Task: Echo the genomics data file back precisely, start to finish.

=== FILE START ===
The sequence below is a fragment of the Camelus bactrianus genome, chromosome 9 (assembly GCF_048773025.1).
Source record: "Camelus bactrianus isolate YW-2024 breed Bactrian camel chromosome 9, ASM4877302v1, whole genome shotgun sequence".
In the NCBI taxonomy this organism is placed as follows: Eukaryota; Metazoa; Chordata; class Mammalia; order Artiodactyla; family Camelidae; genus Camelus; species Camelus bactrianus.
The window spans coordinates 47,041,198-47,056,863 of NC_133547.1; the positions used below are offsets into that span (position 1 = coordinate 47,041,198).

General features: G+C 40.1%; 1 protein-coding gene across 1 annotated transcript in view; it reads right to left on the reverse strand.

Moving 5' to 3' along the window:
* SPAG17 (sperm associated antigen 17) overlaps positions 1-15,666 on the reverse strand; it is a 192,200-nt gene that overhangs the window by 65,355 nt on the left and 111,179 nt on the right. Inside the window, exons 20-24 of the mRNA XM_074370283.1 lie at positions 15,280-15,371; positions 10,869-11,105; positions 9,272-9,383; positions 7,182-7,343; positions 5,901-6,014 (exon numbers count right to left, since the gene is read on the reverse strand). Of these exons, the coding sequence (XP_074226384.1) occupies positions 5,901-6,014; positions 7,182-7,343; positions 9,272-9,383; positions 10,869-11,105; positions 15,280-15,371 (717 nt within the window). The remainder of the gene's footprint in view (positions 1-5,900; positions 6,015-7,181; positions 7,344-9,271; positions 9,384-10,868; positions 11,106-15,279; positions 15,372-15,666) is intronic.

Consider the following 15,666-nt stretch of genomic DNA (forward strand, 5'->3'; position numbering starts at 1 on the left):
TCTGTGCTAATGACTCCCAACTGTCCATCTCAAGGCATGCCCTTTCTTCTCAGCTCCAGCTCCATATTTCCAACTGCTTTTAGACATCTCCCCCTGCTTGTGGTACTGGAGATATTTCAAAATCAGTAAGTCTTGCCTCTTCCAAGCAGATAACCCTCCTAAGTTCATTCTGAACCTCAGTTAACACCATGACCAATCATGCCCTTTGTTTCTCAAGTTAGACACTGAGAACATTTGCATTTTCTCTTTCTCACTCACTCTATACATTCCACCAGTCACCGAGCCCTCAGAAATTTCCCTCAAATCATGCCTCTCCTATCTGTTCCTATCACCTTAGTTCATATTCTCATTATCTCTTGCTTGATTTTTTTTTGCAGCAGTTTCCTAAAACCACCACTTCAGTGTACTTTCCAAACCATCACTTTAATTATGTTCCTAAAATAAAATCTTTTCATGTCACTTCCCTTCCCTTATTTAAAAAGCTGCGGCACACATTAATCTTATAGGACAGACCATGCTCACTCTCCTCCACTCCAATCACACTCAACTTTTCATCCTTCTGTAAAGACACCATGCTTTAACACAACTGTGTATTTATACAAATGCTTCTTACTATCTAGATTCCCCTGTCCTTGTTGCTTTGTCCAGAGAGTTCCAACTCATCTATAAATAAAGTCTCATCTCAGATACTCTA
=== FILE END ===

The sequence below is a fragment of the Camelus bactrianus genome, chromosome 9 (assembly GCF_048773025.1).
Source record: "Camelus bactrianus isolate YW-2024 breed Bactrian camel chromosome 9, ASM4877302v1, whole genome shotgun sequence".
In the NCBI taxonomy this organism is placed as follows: Eukaryota; Metazoa; Chordata; class Mammalia; order Artiodactyla; family Camelidae; genus Camelus; species Camelus bactrianus.
The window spans coordinates 47,041,198-47,056,863 of NC_133547.1; the positions used below are offsets into that span (position 1 = coordinate 47,041,198).

General features: G+C 40.1%; 1 protein-coding gene across 1 annotated transcript in view; it reads right to left on the reverse strand.

Moving 5' to 3' along the window:
* SPAG17 (sperm associated antigen 17) overlaps positions 1-15,666 on the reverse strand; it is a 192,200-nt gene that overhangs the window by 65,355 nt on the left and 111,179 nt on the right. Inside the window, exons 20-24 of the mRNA XM_074370283.1 lie at positions 15,280-15,371; positions 10,869-11,105; positions 9,272-9,383; positions 7,182-7,343; positions 5,901-6,014 (exon numbers count right to left, since the gene is read on the reverse strand). Of these exons, the coding sequence (XP_074226384.1) occupies positions 5,901-6,014; positions 7,182-7,343; positions 9,272-9,383; positions 10,869-11,105; positions 15,280-15,371 (717 nt within the window). The remainder of the gene's footprint in view (positions 1-5,900; positions 6,015-7,181; positions 7,344-9,271; positions 9,384-10,868; positions 11,106-15,279; positions 15,372-15,666) is intronic.

Consider the following 15,666-nt stretch of genomic DNA (forward strand, 5'->3'; position numbering starts at 1 on the left):
TCTGTGCTAATGACTCCCAACTGTCCATCTCAAGGCATGCCCTTTCTTCTCAGCTCCAGCTCCATATTTCCAACTGCTTTTAGACATCTCCCCCTGCTTGTGGTACTGGAGATATTTCAAAATCAGTAAGTCTTGCCTCTTCCAAGCAGATAACCCTCCTAAGTTCATTCTGAACCTCAGTTAACACCATGACCAATCATGCCCTTTGTTTCTCAAGTTAGACACTGAGAACATTTGCATTTTCTCTTTCTCACTCACTCTATACATTCCACCAGTCACCGAGCCCTCAGAAATTTCCCTCAAATCATGCCTCTCCTATCTGTTCCTATCACCTTAGTTCATATTCTCATTATCTCTTGCTTGATTTTTTTTTGCAGCAGTTTCCTAAAACCACCACTTCAGTGTACTTTCCAAACCATCACTTTAATTATGTTCCTAAAATAAAATCTTTTCATGTCACTTCCCTTCCCTTATTTAAAAAGCTGCGGCACACATTAATCTTATAGGACAGACCATGCTCACTCTCCTCCACTCCAATCACACTCAACTTTTCATCCTTCTGTAAAGACACCATGCTTTAACACAACTGTGTATTTATACAAATGCTTCTTACTATCTAGATTCCCCTGTCCTTGTTGCTTTGTCCAGAGAGTTCCAACTCATCTATAAATAAAGTCTCATCTCAGATACTCTA